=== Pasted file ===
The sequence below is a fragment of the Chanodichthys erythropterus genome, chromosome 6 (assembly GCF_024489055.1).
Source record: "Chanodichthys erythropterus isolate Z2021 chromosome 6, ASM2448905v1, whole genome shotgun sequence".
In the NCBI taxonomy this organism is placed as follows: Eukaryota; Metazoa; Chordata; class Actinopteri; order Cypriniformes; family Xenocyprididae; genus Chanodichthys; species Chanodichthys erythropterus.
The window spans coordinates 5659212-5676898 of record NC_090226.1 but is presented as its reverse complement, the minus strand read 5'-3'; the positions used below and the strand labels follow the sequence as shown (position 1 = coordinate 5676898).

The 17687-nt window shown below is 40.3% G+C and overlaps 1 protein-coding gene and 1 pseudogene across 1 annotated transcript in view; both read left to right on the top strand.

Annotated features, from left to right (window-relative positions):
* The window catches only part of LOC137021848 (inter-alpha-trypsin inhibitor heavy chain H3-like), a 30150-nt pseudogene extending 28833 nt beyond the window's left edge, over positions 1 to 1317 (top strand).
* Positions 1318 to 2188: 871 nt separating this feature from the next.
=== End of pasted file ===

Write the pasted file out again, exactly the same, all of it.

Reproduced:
The sequence below is a fragment of the Chanodichthys erythropterus genome, chromosome 6 (assembly GCF_024489055.1).
Source record: "Chanodichthys erythropterus isolate Z2021 chromosome 6, ASM2448905v1, whole genome shotgun sequence".
In the NCBI taxonomy this organism is placed as follows: Eukaryota; Metazoa; Chordata; class Actinopteri; order Cypriniformes; family Xenocyprididae; genus Chanodichthys; species Chanodichthys erythropterus.
The window spans coordinates 5659212-5676898 of record NC_090226.1 but is presented as its reverse complement, the minus strand read 5'-3'; the positions used below and the strand labels follow the sequence as shown (position 1 = coordinate 5676898).

The 17687-nt window shown below is 40.3% G+C and overlaps 1 protein-coding gene and 1 pseudogene across 1 annotated transcript in view; both read left to right on the top strand.

Annotated features, from left to right (window-relative positions):
* The window catches only part of LOC137021848 (inter-alpha-trypsin inhibitor heavy chain H3-like), a 30150-nt pseudogene extending 28833 nt beyond the window's left edge, over positions 1 to 1317 (top strand).
* Positions 1318 to 2188: 871 nt separating this feature from the next.